Agreeing on valuation requires the buyer and seller to have a common view about what the profit margins are likely to be in the future and how fast they will grow. It’s easy to see how the difficulty in predicting these future financials can lead to wide variations in what different people think is the fair value.

Pre-Revenue Companies

At the very earliest stages, companies may not even have revenue. In these cases they are being sold entirely for the perceived future value of their intellectual property (IP). A good case study for this type of exit transaction is Brightside, a Vancouver company that developed technology to increase the brightness of large liquid crystal displays.

In this case, the company had effectively zero revenues, but was nevertheless sold to Dolby Labs for $28 million in cash. This was entirely based on Dolby’s belief that the company’s patents and IP would enable them to build a future stream of licensing revenues that would more than justify the $28 million purchase price.

Brightside is one of the case studies available here on my blog.

There are a couple of models to value pre-revenue companies but they really aren’t very useful. Pre-revenue valuation is much more of an art than a science. The best way to determine a current, fair value is to find someone with the experience, and current knowledge of your market, to give you a number.

Comparables

In practice, the challenges of developing even limited consensus around a company’s future growth rate, profit margins and predictability often make the whole financial model exercise too challenging to be useful. As a result, most of the time, both buyers and sellers resort to much simpler math.

The easiest way is to use comparables. Comparables are used every day by professional analysts who work for stock brokerage firms. The analysts’ job is to examine individual companies and then put their current valuation in perspective by comparing them to similar companies. Through analyses like these, it’s possible to generate broadly applicable rules of thumb, or multiples, to value similar companies. The most common multiples for tech companies are price to earnings ratios (P/E) and price to sales ratios (PSR).

For example, it’s easy to say that on average, in low interest rate environments, mature companies could be fairly valued at P/E multiples of four to five, or a PSR of one (depending on their growth rate and profitability).

For younger companies, earnings are often non-existent or extremely volatile. In these situations, most valuations are based, at least in part, on multiples of revenue. For example, these days software-as-a-service companies are regularly valued in the three to four times revenue range (PSR = 3 to 4). This relatively high revenue multiple is thought to be reasonable because these companies have a high percentage of recurring revenue and good margins. It is also believed that market growth will enable these companies to grow faster than other tech companies.

On the other end of the spectrum are service companies that are essentially ‘body shops.’ These companies can only grow as fast as new employees can become productive. Typical examples are web design firms, management consultants and human resource companies. These types of companies are often valued at PSRs of 0.5 or P/E multiples as low as two or three. This is also partly because the revenue predictability of these types of companies is low and because they usually have small percentages of recurring revenue.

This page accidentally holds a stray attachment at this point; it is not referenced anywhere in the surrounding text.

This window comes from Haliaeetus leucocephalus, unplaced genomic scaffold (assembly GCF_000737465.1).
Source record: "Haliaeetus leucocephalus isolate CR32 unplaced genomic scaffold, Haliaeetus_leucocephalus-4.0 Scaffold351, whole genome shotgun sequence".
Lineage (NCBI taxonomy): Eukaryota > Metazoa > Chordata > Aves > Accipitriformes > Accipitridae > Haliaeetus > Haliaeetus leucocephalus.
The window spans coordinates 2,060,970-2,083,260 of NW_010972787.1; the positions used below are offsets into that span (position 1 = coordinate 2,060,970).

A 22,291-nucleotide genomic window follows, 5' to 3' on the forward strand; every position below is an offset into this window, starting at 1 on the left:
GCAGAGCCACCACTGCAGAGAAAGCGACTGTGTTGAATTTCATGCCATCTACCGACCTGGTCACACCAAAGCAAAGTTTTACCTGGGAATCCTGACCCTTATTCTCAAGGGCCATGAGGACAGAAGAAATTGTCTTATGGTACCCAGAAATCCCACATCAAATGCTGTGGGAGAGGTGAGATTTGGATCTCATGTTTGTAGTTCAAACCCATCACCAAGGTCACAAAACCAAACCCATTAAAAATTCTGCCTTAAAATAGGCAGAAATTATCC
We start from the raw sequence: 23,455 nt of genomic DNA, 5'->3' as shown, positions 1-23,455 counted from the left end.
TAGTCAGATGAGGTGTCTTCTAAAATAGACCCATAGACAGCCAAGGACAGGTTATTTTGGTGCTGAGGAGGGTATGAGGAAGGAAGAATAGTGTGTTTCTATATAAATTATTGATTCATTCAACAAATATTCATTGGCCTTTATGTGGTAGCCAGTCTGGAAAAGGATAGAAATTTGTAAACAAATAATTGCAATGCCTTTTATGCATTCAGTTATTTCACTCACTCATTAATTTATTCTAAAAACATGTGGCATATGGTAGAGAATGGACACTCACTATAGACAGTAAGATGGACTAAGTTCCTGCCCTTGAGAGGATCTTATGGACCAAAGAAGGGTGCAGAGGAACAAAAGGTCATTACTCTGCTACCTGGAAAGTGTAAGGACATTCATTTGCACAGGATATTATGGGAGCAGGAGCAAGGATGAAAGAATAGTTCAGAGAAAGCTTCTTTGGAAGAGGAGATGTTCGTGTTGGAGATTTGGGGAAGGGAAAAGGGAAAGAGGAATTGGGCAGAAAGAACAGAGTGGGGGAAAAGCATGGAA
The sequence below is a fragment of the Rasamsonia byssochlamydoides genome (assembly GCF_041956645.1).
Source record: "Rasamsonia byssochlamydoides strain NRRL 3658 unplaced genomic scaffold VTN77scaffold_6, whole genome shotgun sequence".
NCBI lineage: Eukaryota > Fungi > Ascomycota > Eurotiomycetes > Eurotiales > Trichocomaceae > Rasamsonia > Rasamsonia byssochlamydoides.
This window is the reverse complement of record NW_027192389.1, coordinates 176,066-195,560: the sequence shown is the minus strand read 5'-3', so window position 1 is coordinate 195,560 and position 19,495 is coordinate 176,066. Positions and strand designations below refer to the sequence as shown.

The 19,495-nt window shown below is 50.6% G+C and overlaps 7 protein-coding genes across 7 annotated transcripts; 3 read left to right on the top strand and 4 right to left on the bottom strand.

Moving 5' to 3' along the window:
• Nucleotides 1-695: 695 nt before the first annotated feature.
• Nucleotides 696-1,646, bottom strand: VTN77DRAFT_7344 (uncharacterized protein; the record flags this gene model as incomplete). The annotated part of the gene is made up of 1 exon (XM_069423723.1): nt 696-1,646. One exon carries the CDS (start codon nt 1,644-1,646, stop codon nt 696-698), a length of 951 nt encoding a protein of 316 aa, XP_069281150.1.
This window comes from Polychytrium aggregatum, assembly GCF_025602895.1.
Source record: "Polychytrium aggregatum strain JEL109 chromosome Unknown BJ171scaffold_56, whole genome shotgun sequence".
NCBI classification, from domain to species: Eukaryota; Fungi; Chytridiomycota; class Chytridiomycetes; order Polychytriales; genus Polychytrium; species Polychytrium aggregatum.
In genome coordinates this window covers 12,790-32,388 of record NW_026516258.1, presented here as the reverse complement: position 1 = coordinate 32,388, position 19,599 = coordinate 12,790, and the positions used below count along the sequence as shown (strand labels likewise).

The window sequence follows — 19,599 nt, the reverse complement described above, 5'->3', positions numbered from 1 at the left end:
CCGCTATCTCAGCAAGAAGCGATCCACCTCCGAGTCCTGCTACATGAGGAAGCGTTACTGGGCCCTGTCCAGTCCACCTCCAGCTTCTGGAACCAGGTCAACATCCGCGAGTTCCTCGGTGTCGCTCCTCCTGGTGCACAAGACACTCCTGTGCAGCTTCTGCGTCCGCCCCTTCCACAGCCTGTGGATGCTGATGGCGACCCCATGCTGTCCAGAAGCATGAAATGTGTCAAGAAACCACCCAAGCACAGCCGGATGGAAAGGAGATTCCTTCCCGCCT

Other Multiples and Factors

Every industry, and every type of company, also has its unique multiples based on key performance indicators (KPIs) applicable to that industry. For example, with Web 2.0 companies, some analysts reference the company price to the number of unique visitors per month, and multiples based on Alexa rank. Almost any metric can be used to build a valuation model.

If you wanted to get an idea of what your company is worth, you could read some valuation books and then do some online research and try to do a valuation yourself. This is not usually very satisfying because most of today’s smaller transactions are not even announced, and the ones that are rarely disclose enough information to be a useful comparable. You also need a lot of experience, and a good feel for the current market, before you can do any type of useful valuation.

Please Don't Pay for a Formal Valuation

Another common mistake is to pay for a formal valuation, and then believe this valuation will be useful in negotiating an exit transaction. There is a large industry that does business valuations. Some of the reasons companies pay to get valuations done are for tax reasons, public financing or divorces.

Those valuations are usually ten or twenty pages long, cost tens of thousands, and include lots of spreadsheets and comparables. In my experience, those types of valuation can show an extremely wide range of values. In my opinion, they are not usually accurate enough to be used even in a discussion around an exit transaction. (Apologies to my friends in the industry who do valuations – most of you know exactly what I mean.)

The Best Way to Get a Valuation for Your Company

The easiest, and most accurate, way to get an idea of what your company might be worth if you sold it today is to find an M&A advisor who has been doing exit transactions for similar companies. You will need to share enough of your numbers so they can apply the applicable multiples to give you a first pass estimate of your company’s value. If you can find two or three real professionals, who understand your type of business, they will probably all give you valuations that agree within 20 to 30%.

As a final note, the price achieved on the sale of a company can be significantly skewed by the quality of the exit design and execution. This is especially true in transactions under $20 million because these are often young companies with little history. The markets for these types of companies are also very inefficient.

These companies can also have a much broader range of potential strategic values for different acquirers. With these smaller transactions, the skill of the M&A advisor has a much larger effect than it would in the sale of a large established company with predictable profit margins and growth rates. A very skilled M&A advisor can often get a small company sold for 50% more than the same company would sell for with an average M&A advisor.

If you have questions about your valuation, please send me an email.